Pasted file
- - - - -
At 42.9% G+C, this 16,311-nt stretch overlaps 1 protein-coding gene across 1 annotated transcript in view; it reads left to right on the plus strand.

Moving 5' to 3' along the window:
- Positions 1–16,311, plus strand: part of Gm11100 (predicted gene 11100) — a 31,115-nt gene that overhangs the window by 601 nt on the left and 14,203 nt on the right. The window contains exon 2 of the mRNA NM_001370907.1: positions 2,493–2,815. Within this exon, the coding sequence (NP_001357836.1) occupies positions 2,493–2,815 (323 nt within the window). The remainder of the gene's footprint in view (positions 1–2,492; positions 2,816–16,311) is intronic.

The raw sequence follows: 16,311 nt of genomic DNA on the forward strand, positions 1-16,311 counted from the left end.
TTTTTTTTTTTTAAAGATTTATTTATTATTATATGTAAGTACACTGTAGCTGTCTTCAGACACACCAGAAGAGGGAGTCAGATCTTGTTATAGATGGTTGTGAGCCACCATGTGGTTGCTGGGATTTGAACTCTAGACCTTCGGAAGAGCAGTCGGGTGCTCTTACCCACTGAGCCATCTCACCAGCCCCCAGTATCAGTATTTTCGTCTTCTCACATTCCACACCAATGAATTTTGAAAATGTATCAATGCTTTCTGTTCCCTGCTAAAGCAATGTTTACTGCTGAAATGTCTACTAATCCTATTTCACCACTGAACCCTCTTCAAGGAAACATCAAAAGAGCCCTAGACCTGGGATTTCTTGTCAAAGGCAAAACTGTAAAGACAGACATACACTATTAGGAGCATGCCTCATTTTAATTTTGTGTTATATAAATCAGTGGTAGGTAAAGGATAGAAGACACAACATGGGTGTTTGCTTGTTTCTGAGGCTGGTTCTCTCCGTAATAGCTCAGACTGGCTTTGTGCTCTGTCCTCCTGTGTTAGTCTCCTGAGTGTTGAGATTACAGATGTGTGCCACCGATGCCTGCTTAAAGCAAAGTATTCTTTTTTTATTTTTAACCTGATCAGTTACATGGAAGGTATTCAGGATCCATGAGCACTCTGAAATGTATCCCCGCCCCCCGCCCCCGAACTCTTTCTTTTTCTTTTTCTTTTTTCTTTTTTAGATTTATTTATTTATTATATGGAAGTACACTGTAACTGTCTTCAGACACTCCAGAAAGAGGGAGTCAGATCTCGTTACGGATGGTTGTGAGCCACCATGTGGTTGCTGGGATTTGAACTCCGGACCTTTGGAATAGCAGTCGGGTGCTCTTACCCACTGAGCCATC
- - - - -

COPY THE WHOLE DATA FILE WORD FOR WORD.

At 42.9% G+C, this 16,311-nt stretch overlaps 1 protein-coding gene across 1 annotated transcript in view; it reads left to right on the plus strand.

Moving 5' to 3' along the window:
- Positions 1–16,311, plus strand: part of Gm11100 (predicted gene 11100) — a 31,115-nt gene that overhangs the window by 601 nt on the left and 14,203 nt on the right. The window contains exon 2 of the mRNA NM_001370907.1: positions 2,493–2,815. Within this exon, the coding sequence (NP_001357836.1) occupies positions 2,493–2,815 (323 nt within the window). The remainder of the gene's footprint in view (positions 1–2,492; positions 2,816–16,311) is intronic.

The raw sequence follows: 16,311 nt of genomic DNA on the forward strand, positions 1-16,311 counted from the left end.
TTTTTTTTTTTTAAAGATTTATTTATTATTATATGTAAGTACACTGTAGCTGTCTTCAGACACACCAGAAGAGGGAGTCAGATCTTGTTATAGATGGTTGTGAGCCACCATGTGGTTGCTGGGATTTGAACTCTAGACCTTCGGAAGAGCAGTCGGGTGCTCTTACCCACTGAGCCATCTCACCAGCCCCCAGTATCAGTATTTTCGTCTTCTCACATTCCACACCAATGAATTTTGAAAATGTATCAATGCTTTCTGTTCCCTGCTAAAGCAATGTTTACTGCTGAAATGTCTACTAATCCTATTTCACCACTGAACCCTCTTCAAGGAAACATCAAAAGAGCCCTAGACCTGGGATTTCTTGTCAAAGGCAAAACTGTAAAGACAGACATACACTATTAGGAGCATGCCTCATTTTAATTTTGTGTTATATAAATCAGTGGTAGGTAAAGGATAGAAGACACAACATGGGTGTTTGCTTGTTTCTGAGGCTGGTTCTCTCCGTAATAGCTCAGACTGGCTTTGTGCTCTGTCCTCCTGTGTTAGTCTCCTGAGTGTTGAGATTACAGATGTGTGCCACCGATGCCTGCTTAAAGCAAAGTATTCTTTTTTTATTTTTAACCTGATCAGTTACATGGAAGGTATTCAGGATCCATGAGCACTCTGAAATGTATCCCCGCCCCCCGCCCCCGAACTCTTTCTTTTTCTTTTTCTTTTTTCTTTTTTAGATTTATTTATTTATTATATGGAAGTACACTGTAACTGTCTTCAGACACTCCAGAAAGAGGGAGTCAGATCTCGTTACGGATGGTTGTGAGCCACCATGTGGTTGCTGGGATTTGAACTCCGGACCTTTGGAATAGCAGTCGGGTGCTCTTACCCACTGAGCCATC